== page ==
When I present my storytelling with data class, the second half of the session is typically conducted as an interactive workshop. I ask participants to submit graphs that they have created or encountered and would like feedback on and pick a handful that we focus on in small groups. After the groups have dissected the visuals in light of the course learnings, we discuss together and I review my own makeovers of the selected visuals.
The following visual is one that we focused on in a past session. The audience was comprised of grant-makers from philanthropic organizations. Here is the original visual that was submitted:
Those who know me are familiar with my opinion on 3D. In short: don't do it! Here, not only are the bars 3D, but with different rotation set on each of the charts (I think in part due to the different placement of the legend). I guess to spice things up? Hmmm.... (don't do it!)
I believe there are two root issues that lead to all of the problems with these graphs:
- Not enough time was spent considering what's most critical to share with the audience. What do they need to know? Is it how income and expenses have changed over time? ...how they breakdown in a given period? ...how they relate to each other? Because no decision was made on which information is crucial (or at least that decision isn't reflected in what's shown), the visuals don't answer any of these questions very well. In other words, by trying to show too much, the visual isn't showing anything particularly effectively.
- Excel makes it easy to do bad things. Some of it is the default settings (gridlines, colors, trailing zeroes on axis labels); some of it was done on purpose (most notably, 3D...don't do it!)
The changes I recommended are as follows:
- Strip out clutter: gridlines, extraneous axis label digits, 3D, meaningless color
- I don't think the historical income/expenses are necessary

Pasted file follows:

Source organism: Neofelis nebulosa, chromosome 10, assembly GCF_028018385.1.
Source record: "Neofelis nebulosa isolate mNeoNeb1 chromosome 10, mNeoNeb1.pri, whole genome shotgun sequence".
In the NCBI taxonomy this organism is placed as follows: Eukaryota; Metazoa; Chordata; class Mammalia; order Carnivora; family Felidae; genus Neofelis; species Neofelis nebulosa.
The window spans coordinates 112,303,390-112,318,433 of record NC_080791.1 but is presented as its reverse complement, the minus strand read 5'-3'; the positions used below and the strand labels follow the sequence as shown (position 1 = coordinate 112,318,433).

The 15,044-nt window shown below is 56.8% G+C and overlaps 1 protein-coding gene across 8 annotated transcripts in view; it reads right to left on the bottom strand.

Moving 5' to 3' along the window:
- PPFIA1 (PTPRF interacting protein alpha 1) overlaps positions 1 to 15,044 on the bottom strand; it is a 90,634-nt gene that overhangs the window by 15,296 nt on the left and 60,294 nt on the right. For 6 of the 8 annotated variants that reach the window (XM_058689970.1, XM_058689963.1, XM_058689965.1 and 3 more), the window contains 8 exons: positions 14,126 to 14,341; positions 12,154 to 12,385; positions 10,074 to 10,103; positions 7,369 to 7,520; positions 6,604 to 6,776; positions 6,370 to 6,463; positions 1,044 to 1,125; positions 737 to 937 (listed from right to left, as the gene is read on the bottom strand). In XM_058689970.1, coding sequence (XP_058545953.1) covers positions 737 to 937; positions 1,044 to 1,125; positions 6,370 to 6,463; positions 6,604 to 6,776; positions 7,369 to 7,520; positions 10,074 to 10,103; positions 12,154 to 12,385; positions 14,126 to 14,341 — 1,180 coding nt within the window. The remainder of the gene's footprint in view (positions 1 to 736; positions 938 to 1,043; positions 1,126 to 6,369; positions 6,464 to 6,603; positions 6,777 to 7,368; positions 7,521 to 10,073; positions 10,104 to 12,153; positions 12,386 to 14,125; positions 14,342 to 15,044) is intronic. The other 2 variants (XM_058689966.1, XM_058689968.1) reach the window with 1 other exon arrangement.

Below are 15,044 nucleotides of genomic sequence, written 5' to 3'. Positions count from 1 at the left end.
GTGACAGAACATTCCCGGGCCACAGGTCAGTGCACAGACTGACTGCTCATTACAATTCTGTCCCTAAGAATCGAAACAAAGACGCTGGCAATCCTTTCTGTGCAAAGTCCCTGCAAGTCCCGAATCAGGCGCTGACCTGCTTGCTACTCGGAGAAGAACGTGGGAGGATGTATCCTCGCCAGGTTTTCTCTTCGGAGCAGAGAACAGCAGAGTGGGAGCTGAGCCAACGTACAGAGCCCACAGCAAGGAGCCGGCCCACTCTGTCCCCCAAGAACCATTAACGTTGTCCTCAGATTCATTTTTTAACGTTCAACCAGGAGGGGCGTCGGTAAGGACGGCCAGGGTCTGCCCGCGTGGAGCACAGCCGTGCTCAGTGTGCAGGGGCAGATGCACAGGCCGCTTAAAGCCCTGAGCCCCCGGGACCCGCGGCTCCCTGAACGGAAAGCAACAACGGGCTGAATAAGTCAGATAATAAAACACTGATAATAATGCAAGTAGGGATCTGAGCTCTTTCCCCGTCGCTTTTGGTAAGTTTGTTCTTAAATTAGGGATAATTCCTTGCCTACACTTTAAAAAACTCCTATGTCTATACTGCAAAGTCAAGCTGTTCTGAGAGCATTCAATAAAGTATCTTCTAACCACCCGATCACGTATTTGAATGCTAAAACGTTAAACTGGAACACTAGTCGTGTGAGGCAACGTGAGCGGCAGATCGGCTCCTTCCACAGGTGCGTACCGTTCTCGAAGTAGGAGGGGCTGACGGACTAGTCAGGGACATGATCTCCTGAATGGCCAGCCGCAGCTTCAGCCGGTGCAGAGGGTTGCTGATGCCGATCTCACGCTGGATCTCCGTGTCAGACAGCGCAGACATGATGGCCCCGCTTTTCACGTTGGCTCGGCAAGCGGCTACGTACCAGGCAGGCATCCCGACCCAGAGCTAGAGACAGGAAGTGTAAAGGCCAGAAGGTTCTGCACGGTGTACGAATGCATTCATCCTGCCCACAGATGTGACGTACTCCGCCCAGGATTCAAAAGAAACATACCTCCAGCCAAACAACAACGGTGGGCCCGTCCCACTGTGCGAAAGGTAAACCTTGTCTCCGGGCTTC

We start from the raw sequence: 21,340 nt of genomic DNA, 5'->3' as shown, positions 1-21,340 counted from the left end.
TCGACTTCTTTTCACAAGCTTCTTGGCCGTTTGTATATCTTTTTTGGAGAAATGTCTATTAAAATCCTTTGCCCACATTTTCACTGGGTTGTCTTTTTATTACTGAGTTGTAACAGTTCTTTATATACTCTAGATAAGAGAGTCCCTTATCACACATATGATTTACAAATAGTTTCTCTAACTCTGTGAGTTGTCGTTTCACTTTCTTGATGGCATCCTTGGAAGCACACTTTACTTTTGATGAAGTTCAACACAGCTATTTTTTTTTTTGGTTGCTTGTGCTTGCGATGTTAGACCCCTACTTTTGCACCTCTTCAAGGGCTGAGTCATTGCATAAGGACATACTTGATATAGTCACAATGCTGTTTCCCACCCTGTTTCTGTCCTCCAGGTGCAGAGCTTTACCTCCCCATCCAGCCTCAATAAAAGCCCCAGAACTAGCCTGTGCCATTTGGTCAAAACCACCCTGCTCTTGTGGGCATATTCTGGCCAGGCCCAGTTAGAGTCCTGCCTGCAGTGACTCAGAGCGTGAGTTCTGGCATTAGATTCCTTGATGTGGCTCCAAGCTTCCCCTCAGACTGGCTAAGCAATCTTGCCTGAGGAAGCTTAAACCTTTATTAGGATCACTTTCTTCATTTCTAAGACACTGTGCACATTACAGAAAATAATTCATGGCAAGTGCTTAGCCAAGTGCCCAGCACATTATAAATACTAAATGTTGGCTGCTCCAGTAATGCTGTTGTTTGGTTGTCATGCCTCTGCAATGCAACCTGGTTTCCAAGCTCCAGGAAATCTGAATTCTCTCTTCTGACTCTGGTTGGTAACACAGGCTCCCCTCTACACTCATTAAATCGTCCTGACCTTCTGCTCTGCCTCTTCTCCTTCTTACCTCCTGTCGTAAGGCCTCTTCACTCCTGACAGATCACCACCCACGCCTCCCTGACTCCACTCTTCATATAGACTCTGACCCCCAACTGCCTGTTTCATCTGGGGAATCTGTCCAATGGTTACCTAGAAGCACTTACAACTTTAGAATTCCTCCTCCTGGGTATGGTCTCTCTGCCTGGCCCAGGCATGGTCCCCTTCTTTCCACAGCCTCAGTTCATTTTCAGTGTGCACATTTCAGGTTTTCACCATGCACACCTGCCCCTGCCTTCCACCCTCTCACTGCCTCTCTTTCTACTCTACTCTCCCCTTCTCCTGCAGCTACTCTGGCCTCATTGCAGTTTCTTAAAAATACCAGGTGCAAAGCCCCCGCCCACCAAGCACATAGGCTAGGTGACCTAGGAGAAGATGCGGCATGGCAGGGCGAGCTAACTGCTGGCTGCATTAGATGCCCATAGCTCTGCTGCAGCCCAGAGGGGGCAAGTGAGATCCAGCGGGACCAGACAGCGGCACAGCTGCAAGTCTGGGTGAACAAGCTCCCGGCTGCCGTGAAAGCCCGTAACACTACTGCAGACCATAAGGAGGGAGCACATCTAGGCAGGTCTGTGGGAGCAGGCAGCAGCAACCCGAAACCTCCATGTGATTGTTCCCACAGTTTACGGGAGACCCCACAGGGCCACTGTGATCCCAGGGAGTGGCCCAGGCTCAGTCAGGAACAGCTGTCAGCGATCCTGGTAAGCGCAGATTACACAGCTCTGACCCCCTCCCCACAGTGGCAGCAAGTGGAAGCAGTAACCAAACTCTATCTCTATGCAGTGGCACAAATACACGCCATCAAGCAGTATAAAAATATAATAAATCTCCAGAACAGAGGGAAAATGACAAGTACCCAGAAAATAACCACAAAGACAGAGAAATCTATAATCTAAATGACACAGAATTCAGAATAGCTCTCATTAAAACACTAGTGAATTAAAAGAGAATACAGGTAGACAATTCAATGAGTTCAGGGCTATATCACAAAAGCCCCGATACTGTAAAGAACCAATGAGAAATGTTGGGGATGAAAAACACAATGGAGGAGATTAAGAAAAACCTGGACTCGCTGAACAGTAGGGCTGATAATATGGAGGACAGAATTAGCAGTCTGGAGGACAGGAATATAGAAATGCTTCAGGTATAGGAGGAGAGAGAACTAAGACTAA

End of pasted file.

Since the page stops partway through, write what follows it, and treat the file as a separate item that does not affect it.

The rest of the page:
- Add a story in words: help the audience understand what they should know
- Make the title active vs. descriptive (use this prime real estate wisely!)
Here is what it looks like when these changes are made:
What do you think? One piece of feedback I received from the participants was concern that an audience might perceive rows and read across (comparing Program expenses to Grants income, for example), which doesn't make sense. I think this could be solved by drawing a light vertical line between the expenses and income graphs.
Here (as elsewhere), I present my makeover not as the right answer, but as one possible solution to a data visualization challenge by someone who knows a little about and takes care in the visual design of her data graphics. I've made the assumption here that the most recent year's breakdown of income and expenses is the most important. If that is not the case, then this is not the right visual. If income and expenses over time is also important, you could perhaps show something like the following.
If both the breakdown of income and expenses as well as how they've trended over time are important, I'd definitely recommend breaking them into two different visuals, as I've done above, and making the relevant point on each vs. trying to cram it all into one visual.
If interested, you can download the Excel file.
What is your view? Leave a comment with your thoughts!